The third version of [Henrik Forstén] 6 GHz frequency-modulated continuous wave (FMCW) radar is online and looks pretty awesome. A FMCW radar is a type of radar that works by transmitting a chirp which frequency changes linearly with time. Simple continuous wave (CW) radar devices without frequency modulation cannot determine target range because they lack the timing mark necessary for accurately time the transmit and receive cycle in order to convert this information to range. Having a transmission signal modulated in frequency allows for the radar to have both a very high accuracy of range and also to measure simultaneously the target range and its relative velocity.
Like the previous versions, [Henrik] designed a four-layer pcb board and used his own reflow oven to solder all the ~350 components. This process, by itself, is a huge accomplishment. The board, much bigger than the previous versions, now include digital signal processing via FPGA.
[Henrik’s] radar odyssey actually started back in 2014, where his first version of the radar was detailed and shared in his blog. A year later he managed to solve some of the issues he had, design a new board with significant improvements and published it again. As the very impressive version three is out, we wonder what version four will look like.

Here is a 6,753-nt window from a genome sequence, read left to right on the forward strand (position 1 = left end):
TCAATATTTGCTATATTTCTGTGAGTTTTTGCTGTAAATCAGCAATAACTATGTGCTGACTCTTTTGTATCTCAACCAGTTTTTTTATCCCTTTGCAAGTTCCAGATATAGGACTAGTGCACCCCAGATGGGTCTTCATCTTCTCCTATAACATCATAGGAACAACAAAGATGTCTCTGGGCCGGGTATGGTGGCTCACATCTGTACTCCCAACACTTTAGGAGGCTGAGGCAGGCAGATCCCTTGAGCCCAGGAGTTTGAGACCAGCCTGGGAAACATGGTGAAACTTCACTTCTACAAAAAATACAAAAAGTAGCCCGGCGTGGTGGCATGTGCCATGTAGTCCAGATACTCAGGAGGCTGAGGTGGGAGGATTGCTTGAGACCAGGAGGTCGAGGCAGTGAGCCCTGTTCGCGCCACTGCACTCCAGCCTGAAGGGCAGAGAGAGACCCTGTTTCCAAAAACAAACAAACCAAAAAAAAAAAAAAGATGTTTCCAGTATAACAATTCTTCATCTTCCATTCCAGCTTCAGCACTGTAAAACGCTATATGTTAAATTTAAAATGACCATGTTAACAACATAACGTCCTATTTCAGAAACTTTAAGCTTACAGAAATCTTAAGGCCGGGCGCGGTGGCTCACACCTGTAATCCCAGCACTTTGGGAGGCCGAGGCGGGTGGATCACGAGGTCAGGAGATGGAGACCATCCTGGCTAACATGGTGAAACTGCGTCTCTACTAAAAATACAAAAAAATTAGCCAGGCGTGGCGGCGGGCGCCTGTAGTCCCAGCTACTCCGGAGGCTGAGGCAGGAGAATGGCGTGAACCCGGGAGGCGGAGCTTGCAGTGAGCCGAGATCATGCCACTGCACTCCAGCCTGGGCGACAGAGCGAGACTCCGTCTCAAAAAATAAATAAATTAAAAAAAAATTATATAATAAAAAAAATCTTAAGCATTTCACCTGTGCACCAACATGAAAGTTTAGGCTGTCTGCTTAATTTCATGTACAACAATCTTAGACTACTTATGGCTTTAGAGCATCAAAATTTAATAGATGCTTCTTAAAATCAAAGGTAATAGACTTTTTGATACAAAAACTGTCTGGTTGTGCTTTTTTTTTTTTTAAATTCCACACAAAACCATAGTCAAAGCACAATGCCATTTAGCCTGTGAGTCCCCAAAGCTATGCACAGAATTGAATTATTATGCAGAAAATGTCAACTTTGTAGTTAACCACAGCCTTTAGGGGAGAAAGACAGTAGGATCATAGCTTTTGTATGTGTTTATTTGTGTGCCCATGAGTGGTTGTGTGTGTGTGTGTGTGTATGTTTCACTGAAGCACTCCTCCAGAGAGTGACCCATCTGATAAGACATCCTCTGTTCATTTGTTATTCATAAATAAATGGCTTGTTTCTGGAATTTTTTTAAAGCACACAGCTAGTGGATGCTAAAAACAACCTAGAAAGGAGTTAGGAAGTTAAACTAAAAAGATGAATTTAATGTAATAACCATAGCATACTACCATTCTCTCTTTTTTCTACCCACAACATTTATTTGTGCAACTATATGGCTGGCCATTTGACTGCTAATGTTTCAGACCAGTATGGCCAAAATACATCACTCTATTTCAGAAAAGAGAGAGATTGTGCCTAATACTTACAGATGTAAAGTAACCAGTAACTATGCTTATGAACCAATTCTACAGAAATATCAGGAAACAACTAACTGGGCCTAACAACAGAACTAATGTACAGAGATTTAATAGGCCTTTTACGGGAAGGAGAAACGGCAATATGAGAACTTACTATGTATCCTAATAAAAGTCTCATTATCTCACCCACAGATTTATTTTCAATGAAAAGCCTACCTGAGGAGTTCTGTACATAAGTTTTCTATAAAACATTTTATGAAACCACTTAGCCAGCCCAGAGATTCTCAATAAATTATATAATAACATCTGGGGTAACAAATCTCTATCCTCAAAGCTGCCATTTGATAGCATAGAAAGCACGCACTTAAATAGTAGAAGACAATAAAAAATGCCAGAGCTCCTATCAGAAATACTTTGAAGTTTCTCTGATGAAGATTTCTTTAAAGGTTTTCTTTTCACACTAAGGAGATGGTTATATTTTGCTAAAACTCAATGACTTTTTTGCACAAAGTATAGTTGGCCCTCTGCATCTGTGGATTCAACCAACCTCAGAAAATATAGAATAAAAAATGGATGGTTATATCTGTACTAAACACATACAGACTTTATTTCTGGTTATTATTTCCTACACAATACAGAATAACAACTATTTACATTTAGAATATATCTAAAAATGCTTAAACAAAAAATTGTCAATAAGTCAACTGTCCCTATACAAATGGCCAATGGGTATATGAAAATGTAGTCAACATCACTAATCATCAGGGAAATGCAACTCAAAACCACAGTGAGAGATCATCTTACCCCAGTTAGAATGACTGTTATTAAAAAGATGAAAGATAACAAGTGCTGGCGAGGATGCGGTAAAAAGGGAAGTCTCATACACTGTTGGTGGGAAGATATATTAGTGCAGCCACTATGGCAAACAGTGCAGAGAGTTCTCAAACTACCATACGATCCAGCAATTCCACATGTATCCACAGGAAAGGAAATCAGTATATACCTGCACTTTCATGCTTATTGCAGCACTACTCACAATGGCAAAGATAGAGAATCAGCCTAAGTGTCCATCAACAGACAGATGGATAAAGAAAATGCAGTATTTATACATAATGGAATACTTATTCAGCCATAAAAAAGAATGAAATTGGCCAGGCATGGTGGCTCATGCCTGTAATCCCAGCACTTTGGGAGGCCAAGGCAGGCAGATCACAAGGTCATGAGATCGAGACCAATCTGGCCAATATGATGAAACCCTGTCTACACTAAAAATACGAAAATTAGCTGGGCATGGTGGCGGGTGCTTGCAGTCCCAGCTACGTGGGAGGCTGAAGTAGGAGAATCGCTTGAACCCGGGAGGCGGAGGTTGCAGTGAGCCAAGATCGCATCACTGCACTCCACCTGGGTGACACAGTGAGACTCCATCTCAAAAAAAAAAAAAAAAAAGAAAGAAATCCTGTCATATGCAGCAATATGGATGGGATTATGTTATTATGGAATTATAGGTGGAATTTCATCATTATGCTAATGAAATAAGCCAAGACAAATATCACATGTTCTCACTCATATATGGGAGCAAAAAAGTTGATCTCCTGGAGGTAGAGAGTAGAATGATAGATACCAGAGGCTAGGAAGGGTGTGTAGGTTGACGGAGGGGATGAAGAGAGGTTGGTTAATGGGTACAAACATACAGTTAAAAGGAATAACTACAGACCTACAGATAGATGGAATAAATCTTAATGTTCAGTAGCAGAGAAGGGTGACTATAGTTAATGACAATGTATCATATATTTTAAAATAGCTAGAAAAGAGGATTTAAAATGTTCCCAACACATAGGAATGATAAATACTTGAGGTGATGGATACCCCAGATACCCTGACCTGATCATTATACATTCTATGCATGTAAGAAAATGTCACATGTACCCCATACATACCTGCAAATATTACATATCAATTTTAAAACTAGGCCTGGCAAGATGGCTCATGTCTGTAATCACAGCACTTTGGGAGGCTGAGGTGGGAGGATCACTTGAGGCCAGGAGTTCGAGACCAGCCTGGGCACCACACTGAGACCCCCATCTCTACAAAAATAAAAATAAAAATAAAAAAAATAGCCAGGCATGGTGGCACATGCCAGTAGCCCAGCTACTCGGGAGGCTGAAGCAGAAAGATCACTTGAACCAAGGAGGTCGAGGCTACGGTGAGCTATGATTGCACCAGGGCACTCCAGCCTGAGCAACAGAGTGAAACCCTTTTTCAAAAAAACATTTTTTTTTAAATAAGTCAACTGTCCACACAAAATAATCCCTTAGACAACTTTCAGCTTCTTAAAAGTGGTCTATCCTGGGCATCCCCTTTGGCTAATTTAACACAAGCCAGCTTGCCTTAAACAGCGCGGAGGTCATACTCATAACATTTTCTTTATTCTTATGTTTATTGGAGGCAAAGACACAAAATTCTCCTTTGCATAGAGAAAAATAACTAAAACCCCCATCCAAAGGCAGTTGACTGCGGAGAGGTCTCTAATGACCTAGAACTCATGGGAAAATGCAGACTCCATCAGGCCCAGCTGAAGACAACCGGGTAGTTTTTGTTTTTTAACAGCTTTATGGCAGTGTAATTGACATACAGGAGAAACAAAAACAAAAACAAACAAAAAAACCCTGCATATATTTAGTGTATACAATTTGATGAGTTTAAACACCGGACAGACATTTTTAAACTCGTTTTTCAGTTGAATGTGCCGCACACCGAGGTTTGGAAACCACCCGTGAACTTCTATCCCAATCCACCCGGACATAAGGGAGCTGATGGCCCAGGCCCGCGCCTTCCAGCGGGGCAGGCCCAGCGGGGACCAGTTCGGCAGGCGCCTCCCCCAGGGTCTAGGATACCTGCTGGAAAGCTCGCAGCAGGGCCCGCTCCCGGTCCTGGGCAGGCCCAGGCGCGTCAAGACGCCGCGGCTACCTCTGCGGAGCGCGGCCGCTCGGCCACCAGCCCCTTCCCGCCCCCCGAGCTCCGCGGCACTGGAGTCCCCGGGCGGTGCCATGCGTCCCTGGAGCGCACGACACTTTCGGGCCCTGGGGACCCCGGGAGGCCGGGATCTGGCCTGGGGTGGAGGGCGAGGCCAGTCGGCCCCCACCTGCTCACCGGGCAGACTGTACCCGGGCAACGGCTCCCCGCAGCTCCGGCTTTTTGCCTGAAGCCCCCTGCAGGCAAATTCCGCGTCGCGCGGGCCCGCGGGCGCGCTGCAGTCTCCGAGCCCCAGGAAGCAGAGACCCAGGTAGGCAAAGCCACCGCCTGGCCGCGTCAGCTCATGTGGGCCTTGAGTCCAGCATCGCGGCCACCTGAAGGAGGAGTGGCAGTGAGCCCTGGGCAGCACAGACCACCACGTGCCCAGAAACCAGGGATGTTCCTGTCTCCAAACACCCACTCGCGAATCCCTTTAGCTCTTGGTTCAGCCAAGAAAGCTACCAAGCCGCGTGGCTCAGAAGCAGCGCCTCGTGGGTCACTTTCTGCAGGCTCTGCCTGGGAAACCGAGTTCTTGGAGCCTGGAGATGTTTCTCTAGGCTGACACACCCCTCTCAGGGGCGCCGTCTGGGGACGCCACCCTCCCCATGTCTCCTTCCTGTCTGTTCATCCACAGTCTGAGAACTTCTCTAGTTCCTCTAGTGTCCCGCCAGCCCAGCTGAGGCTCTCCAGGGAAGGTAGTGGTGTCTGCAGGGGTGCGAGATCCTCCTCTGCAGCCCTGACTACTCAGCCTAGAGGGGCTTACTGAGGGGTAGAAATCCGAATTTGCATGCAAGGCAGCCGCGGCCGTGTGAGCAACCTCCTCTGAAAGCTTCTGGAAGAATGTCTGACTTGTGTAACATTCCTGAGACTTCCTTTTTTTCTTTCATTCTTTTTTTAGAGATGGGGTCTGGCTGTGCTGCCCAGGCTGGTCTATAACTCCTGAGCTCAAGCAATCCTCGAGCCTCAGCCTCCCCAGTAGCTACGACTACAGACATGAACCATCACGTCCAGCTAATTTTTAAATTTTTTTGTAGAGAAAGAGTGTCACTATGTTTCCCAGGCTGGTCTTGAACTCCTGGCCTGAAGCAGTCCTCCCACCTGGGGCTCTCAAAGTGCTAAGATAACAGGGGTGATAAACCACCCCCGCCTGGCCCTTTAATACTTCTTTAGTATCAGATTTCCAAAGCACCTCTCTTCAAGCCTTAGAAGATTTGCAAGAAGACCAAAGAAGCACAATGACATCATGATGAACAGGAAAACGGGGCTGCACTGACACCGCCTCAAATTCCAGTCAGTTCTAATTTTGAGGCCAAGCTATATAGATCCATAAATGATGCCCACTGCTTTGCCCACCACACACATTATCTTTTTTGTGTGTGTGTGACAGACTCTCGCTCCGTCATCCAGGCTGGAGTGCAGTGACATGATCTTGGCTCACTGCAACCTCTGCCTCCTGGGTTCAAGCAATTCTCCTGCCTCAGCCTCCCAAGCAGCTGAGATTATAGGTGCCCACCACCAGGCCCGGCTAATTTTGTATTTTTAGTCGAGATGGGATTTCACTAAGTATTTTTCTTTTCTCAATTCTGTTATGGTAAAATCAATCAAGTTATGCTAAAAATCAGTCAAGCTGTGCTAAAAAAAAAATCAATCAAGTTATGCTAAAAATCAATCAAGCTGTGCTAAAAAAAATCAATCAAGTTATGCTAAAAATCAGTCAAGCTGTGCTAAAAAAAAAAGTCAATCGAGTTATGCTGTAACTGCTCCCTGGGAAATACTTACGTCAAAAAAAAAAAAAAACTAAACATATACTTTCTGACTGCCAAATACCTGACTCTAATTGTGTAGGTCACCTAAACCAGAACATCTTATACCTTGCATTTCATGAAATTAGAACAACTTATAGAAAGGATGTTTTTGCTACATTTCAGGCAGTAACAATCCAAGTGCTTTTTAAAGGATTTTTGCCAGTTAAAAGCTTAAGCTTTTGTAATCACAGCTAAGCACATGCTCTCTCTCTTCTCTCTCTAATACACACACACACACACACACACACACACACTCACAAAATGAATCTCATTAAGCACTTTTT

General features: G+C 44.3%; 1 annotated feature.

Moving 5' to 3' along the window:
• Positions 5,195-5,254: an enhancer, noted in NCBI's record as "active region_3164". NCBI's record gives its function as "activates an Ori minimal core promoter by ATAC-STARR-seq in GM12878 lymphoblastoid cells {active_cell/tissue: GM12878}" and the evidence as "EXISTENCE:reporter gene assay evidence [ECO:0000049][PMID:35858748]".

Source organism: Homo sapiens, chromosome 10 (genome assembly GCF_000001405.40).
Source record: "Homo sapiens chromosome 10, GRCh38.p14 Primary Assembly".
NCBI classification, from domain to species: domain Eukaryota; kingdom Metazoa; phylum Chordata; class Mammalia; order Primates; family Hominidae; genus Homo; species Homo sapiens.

In the video of [Henrik] riding a bicycle in a circle in front of the radar, we can see the static light posts and trees while he, seen as a small blob, roams around:
By now, most of us know the perks of using a VPN: they make private one’s online activity (at least from your ISP’s point of view, probably), and they can also make it appear as if you are in a different locale than you physically are. This is especially important for trying to watch events such as the Olympics which might air different things at different times in different countries. It’s also starting to be an issue with services like Netflix which allow content in some areas but not others.
Obviously this creates issues for Netflix as a company, and indeed a number of services (like craigslist, for example) are starting to block access to their sites if they detect that a VPN is being used. Of course, this only leads to an arms race of VPNs being blocked, and them finding ways around the obstacles, and on and on. If only IPv6 was finally implemented, we might have a solution for all of these issues.
CONELRAD may sound like the name of a fictional android, but it is actually an acronym for control of electronic radiation. This was a system put in place by the United States at the height of the cold war (from 1951 to 1963) with two purposes: One was to disseminate civil defense information to the population and, also, to eliminate radio signals as homing beacons for enemy pilots.
How CONELRAD Worked
Here’s how it worked: In case of an attack, certain key stations were notified. They would use a very simple sequence to indicate there was an alert. All FCC-licensed stations had to cease transmission once the alert sounded. This wasn’t a bad idea. In World War II, bombers used radio stations to find nearby targets.